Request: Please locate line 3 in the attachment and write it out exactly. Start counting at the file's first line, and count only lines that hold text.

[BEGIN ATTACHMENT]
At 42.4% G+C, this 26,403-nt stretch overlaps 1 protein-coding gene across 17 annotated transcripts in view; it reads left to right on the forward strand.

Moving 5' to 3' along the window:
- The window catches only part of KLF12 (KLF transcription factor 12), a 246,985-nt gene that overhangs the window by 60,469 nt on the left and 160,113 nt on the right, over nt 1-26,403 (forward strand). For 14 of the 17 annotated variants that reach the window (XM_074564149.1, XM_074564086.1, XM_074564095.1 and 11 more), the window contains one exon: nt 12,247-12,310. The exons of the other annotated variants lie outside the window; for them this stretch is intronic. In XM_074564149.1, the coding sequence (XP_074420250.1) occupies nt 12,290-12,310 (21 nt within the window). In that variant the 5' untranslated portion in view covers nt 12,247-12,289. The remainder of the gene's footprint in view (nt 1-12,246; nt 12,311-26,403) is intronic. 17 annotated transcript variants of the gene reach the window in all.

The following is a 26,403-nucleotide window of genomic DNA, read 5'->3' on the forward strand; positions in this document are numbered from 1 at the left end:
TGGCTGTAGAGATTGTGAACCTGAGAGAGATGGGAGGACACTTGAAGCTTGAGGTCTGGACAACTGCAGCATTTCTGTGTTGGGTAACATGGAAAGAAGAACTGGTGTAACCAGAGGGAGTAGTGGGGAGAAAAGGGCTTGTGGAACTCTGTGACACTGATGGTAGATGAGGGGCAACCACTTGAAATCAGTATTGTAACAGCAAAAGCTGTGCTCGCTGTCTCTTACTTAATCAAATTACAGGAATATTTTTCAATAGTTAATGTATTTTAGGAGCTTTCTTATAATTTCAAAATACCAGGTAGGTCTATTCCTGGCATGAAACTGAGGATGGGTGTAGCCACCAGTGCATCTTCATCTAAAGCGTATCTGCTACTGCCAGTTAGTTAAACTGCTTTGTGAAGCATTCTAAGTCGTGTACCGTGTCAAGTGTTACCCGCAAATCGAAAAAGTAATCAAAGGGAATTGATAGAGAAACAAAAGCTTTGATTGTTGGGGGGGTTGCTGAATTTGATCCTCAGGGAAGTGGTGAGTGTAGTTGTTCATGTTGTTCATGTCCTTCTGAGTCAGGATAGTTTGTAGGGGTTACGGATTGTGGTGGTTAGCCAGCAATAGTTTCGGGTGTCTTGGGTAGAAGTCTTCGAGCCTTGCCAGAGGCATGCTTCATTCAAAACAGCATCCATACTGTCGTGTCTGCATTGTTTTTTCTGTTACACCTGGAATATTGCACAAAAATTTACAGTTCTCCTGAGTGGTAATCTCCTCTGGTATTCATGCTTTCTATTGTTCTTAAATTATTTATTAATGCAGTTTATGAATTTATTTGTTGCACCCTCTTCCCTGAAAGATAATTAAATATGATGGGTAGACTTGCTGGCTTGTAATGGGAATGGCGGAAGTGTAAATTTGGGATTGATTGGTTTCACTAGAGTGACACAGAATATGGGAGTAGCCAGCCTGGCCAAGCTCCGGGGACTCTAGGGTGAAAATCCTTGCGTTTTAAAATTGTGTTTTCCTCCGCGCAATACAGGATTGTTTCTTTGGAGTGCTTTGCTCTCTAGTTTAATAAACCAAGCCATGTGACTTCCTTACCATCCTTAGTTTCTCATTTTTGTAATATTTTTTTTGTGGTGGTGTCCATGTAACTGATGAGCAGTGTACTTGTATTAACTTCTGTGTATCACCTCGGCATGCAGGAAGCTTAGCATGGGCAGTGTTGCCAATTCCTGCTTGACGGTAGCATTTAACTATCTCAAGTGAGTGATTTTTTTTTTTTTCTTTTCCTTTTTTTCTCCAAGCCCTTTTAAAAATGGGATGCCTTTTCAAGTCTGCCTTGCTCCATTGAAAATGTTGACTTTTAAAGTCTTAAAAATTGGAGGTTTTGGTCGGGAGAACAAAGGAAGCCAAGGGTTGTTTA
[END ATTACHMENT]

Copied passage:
- The window catches only part of KLF12 (KLF transcription factor 12), a 246,985-nt gene that overhangs the window by 60,469 nt on the left and 160,113 nt on the right, over nt 1-26,403 (forward strand). For 14 of the 17 annotated variants that reach the window (XM_074564149.1, XM_074564086.1, XM_074564095.1 and 11 more), the window contains one exon: nt 12,247-12,310. The exons of the other annotated variants lie outside the window; for them this stretch is intronic. In XM_074564149.1, the coding sequence (XP_074420250.1) occupies nt 12,290-12,310 (21 nt within the window). In that variant the 5' untranslated portion in view covers nt 12,247-12,289. The remainder of the gene's footprint in view (nt 1-12,246; nt 12,311-26,403) is intronic. 17 annotated transcript variants of the gene reach the window in all.